7. No Plan to Hold Enbridge Accountable

Neither the State of Minnesota nor the Federal Government have a plan for enforcing environmental regulations for Line 3. When searching through extensive databases of Enbridge’s spill history, the numbers often disappear once they hit the reservation line. How many spills have already ruptured in our communities without any response or reporting?

Many of the DEIS’s environmental impacts and plans for minimizing them are drawn directly from Enbridge’s permit application without any evidence of compliance or genuine consideration that Enbridge won’t follow all the rules. History shows that they continually violate permit conditions.

8. No Plan to Stop Sex Trafficking in Pipeline Man-Camps

The DOC assumes “all workers would re-locate to the area” and zero construction jobs will go to Minnesotans. We are all too familiar with how “the addition of a temporary, cash-rich workforce increases the likelihood that sex trafficking or sexual abuse will occur”.But the DEIS dismisses this problem quickly, saying that “Enbridge can prepare and implement an education plan or awareness campaign around this issue” (11.4.1). That is in no way an assurance that our women and children will be any safer come 2018 when construction is slated to begin.

9. Inadequate Assessment of Abandonment

Enbridge’s current plan is to cap off the crumbling old Line 3 pipe in sections and leave it in the ground for landowners to take care of, setting a dangerous precedent for future pipelines in Minnesota, including the NEW Line 3. The risks of abandoning pipelines are not adequately assessed in the DEIS. There is no discussion of the dangers of exposed pipe, how fast it will corrode, or how much currently buried pipe will become exposed once it is emptied. These rusting pipes are conduits, and could one day drain a lake or wetland and dump toxified water onto farm fields. What is the plan for cleaning up the contamination from the countless spills that have already occurred along Line 3? There is also no mention of the abandonment of the other 3 ancient pipelines in Enbridge’s existing mainline corridor (Lines 1, 2, and 4), which we expect Enbridge will very soon attempt to follow suit. It should also be known that Enbridge will stop paying taxes to the MN counties along the mainline corridor. For many of these poor northern counties including the Leech Lake and Fond du Lac reservations, revenue from Enbridge’s property tax makes up a significant portion of the county budget.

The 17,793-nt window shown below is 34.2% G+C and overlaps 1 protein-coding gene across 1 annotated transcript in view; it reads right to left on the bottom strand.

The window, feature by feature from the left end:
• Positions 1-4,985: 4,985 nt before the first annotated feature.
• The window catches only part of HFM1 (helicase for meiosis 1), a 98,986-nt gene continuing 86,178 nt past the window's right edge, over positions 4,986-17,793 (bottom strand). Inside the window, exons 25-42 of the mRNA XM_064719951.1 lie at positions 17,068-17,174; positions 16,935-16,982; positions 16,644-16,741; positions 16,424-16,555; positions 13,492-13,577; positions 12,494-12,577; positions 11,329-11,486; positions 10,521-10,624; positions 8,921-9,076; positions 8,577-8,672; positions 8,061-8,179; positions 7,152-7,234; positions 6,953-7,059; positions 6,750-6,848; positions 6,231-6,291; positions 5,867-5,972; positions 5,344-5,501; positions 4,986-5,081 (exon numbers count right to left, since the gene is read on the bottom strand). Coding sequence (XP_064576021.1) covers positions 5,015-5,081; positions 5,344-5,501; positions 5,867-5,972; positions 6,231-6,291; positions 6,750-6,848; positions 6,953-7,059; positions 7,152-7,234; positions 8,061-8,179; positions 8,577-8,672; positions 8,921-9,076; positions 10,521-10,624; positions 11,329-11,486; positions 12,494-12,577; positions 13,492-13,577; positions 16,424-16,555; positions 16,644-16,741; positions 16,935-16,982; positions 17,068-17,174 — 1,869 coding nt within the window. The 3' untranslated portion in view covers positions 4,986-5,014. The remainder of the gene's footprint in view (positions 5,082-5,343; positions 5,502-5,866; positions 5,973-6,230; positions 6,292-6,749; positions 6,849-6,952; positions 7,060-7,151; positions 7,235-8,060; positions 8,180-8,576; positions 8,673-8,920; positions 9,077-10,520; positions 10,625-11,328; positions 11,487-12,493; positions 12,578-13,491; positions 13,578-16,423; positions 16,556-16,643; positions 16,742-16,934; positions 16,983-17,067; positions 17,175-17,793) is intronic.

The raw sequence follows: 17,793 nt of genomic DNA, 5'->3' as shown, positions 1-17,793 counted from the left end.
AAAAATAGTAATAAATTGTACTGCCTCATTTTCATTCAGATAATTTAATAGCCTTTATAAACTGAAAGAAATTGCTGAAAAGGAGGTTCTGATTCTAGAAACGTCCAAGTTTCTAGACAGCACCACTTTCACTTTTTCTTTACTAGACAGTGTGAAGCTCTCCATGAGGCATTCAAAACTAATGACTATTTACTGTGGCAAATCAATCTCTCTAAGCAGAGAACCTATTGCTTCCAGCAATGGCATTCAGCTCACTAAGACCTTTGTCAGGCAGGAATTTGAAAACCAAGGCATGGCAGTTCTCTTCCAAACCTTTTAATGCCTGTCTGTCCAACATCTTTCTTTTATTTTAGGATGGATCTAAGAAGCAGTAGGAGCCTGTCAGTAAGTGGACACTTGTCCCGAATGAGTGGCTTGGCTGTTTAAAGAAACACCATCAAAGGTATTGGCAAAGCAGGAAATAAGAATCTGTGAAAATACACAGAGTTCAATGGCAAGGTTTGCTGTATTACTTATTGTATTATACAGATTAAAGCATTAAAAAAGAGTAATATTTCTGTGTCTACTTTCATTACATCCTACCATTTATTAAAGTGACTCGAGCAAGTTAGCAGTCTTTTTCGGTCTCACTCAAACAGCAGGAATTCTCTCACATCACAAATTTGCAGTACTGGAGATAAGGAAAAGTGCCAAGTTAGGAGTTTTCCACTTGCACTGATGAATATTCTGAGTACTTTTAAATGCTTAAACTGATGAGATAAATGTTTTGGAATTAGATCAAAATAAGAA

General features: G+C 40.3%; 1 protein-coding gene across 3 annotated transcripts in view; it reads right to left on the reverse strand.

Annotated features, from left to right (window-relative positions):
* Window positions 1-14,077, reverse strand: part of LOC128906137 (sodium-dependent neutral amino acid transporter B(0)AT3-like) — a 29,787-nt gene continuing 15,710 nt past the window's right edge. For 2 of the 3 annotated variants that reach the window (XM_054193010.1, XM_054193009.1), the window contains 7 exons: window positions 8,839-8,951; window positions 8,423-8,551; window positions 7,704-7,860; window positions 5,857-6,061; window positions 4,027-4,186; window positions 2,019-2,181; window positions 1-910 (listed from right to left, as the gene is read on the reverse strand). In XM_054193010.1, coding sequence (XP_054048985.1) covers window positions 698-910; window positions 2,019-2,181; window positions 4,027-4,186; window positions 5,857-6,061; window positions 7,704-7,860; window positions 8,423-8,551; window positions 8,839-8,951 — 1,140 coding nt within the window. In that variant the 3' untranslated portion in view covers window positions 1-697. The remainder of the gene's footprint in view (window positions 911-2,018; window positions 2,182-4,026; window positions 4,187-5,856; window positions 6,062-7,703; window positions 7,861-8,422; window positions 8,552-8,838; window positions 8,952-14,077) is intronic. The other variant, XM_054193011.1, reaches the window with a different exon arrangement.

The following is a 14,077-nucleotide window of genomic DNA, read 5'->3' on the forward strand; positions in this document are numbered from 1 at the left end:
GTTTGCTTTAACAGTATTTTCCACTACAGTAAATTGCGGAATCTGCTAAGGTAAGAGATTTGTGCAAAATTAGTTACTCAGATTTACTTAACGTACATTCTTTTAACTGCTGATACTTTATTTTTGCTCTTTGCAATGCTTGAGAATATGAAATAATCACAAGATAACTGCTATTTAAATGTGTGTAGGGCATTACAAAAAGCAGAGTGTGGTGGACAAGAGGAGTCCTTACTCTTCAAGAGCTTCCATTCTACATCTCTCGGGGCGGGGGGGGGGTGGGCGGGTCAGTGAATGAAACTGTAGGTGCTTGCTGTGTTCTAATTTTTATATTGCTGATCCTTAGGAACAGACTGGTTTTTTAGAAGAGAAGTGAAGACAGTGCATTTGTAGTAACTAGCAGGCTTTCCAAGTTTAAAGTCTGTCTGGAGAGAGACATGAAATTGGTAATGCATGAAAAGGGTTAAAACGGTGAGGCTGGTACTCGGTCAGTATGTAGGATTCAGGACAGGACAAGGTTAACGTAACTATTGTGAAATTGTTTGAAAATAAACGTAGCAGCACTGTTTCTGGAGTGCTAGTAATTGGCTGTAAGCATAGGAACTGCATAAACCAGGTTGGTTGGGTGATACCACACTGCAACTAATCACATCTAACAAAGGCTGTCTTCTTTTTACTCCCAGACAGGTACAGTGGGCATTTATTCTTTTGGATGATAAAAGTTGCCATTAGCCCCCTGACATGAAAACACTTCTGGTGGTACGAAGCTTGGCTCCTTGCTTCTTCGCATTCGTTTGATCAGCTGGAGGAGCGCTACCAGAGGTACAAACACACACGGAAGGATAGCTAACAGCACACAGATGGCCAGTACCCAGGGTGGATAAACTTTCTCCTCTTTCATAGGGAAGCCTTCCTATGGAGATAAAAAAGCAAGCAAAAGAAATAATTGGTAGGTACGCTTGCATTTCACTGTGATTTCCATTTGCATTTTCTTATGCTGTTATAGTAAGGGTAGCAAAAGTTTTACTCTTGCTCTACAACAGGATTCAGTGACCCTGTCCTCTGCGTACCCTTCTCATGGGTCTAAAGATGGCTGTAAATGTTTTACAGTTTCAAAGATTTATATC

10. The “No Build” Option Is Not Genuinely Considered

The DEIS includes an option of the “Continued Use of Existing Line 3” (Chapters 3 and 4), but nowhere is the “No Build” Alternative considered. Enbridge already has a massive pipeline corridor leaking across our territories. It is not the responsibility of our communities to continue to sacrifice our waters and lands so the a foreign corporation can maintain their bottom line. When will the is the “Shut Line 3 Down Because It’s Falling Apart and Poisoning Our Communities” option be considered?

July 13 2017 Indigenous dancers rally outside the St. Paul DEIS hearing. Photo by Jaida Grey Eagle

As Indigenous communities, we have a covenant with the Creator to protect Mother Earth. This DEIS does not ensure protection of the environment, but instead serves to prove that society needs X amount of oil simply because Enbridge says they can sell it. That assumption ignores the massive fossil fuel subsidies and debts that make Enbridge’s profits possible, and avoids the moral question of what is good for people and the planet.

The fires lit at Standing Rock are still burning, and if Minnesota attempts to build the Line 3 pipeline, there will be indigenous resistance. As Dawn Goodwin said at the Leech Lake DEIS hearing, “All of us, the berry pickers, the gatherers, the harvesters, we are trying to continue our way of life but this is impeding on it. We don’t want to stand for it anymore — we’re not going to stand for it.”

The DEIS for Line 3 is open for public comment until July 10th. Get involved!